self-esteem

Don’t Quit Before The Miracle Happens

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 (Photo credit: Moyan_Brenn)

Sometimes in AA meetings, we hear, “don’t quit before the miracle happens.” Entering a life of sobriety isn’t always going to be a walk in the park. It takes hard work, change, and discipline. It also takes a lot of courage, growing up, and learning how to make good choices. These skills take time to learn, but it’s well worth the effort.

Learning how to live a happy life free from addiction is a miracle, but it takes a little time to see the world through a new pair of eyes. We learn a lot of new information when we first become sober, so give it a while to sink in. It might not make sense right away, but that doesn’t mean it won’t click later.

Change takes time and patience, and living a healthy life free from the chains of addiction is a wonderful change. Putting down the drink or drug is the first step towards a new life, but a new life won’t happen immediately. We have to work for it.

If you put time and real effort into your recovery, you will see the miracles come to fruition in your life. You will gain self-esteem, trust, peace, and independence.

Sometimes you might feel frustrated, and wonder why things are not improving in your life as quickly as you want them. When these feeling arise, don’t turn back to addiction. Think about all the reasons you became sober in the first place.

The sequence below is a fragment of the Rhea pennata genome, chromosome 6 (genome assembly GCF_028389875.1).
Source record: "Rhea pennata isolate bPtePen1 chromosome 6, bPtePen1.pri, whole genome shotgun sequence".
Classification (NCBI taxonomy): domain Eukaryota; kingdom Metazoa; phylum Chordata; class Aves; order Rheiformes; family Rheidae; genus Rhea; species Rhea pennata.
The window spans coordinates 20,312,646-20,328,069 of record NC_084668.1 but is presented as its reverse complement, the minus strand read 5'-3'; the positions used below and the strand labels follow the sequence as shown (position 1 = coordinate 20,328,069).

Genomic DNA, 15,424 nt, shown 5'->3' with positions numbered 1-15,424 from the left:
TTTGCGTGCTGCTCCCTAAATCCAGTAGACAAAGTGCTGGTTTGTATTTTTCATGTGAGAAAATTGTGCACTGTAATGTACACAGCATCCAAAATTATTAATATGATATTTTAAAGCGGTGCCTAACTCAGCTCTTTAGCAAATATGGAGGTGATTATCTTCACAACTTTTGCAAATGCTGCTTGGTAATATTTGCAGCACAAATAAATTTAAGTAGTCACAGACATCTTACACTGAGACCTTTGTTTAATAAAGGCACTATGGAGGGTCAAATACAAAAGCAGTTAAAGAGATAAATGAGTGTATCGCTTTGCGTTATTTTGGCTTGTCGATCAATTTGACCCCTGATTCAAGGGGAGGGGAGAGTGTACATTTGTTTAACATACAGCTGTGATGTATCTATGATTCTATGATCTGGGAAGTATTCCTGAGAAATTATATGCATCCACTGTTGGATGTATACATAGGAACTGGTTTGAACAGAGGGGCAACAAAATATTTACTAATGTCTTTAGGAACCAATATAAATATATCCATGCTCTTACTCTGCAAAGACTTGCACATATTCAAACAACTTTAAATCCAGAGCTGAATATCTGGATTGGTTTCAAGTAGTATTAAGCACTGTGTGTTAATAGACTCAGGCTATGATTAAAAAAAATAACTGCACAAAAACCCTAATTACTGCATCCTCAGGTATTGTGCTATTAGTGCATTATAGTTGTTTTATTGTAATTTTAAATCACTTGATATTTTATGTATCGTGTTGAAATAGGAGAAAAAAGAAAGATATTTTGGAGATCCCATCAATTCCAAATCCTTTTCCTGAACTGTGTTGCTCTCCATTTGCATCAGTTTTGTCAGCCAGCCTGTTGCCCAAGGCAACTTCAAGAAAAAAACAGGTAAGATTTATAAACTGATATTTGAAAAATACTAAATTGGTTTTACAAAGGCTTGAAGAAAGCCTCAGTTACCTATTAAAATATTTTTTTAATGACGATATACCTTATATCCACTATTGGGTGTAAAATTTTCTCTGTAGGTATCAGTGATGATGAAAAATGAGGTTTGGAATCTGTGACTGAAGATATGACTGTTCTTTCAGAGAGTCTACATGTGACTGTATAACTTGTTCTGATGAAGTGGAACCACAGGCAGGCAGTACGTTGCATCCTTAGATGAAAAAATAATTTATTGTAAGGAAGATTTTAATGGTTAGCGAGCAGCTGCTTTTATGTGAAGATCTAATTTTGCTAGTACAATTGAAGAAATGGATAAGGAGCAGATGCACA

If you turn back to substance abuse, you will waste everything you are working hard to achieve. More problems will arise if you pick up drugs or alcohol. Health, legal, and relationship problems are a constant threat when you’re using.

It took about six months for me to start seeing improvement in my sober life. When I stopped drinking, my life didn’t click into place instantly, I had to work for it. I had to go to meetings, get a sponsor, work the steps, and start listening to people with more time in sobriety than I had. I needed to open my mind and my heart to the possibility that I didn’t have all the answers. When I put effort and love into myself and my program, miracles started to happen.

People started trusting me. My kids, spouse, and I were much happier. I was able to start my own business, and become an active member of my community. I was there when my family and friends needed me. I stopped beating myself up everyday, and learned how to deal with negative emotions in a constructive manner.

If you want your life to improve without the crutch of drugs or alcohol, our Florida based holistic treatment program is a wonderful place to start. We have specialized treatment plans designed to help each individual person. Our caring and professional staff will teach you the tools necessary to live a new healthy life free from addiction.

Coping With Negativity

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Sad face (Photo credit: Wikipedia)

Negative people in recovery can take a lot out of us. If a newly sober person spends too much time around negative people, it can be hazardous to his sobriety.

There are many characteristics of negative people, one of them is to constantly criticize other people as well as the world. They can be passive aggressive or openly aggressive. Sometimes negative people are also angry and blame others. They are distrustful, pessimistic, and create drama for no reason. They enjoy pulling apart the achievements of others and resent other peoples successes. Many negative people are also self-centered.